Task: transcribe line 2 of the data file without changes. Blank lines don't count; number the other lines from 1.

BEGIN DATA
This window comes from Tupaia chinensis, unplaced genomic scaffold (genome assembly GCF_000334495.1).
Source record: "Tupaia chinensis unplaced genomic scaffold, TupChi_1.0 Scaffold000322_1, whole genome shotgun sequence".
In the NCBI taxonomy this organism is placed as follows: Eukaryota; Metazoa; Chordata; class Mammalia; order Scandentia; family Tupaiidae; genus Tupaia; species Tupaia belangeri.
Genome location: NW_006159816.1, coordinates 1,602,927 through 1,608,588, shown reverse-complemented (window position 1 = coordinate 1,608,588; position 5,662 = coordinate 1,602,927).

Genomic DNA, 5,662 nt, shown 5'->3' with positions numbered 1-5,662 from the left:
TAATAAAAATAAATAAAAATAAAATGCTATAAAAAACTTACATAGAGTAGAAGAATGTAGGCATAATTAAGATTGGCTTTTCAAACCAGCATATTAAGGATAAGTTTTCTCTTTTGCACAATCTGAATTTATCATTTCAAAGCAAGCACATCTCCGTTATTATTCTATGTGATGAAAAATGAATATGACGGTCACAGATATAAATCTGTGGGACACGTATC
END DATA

Source record: "Tupaia chinensis unplaced genomic scaffold, TupChi_1.0 Scaffold000322_1, whole genome shotgun sequence".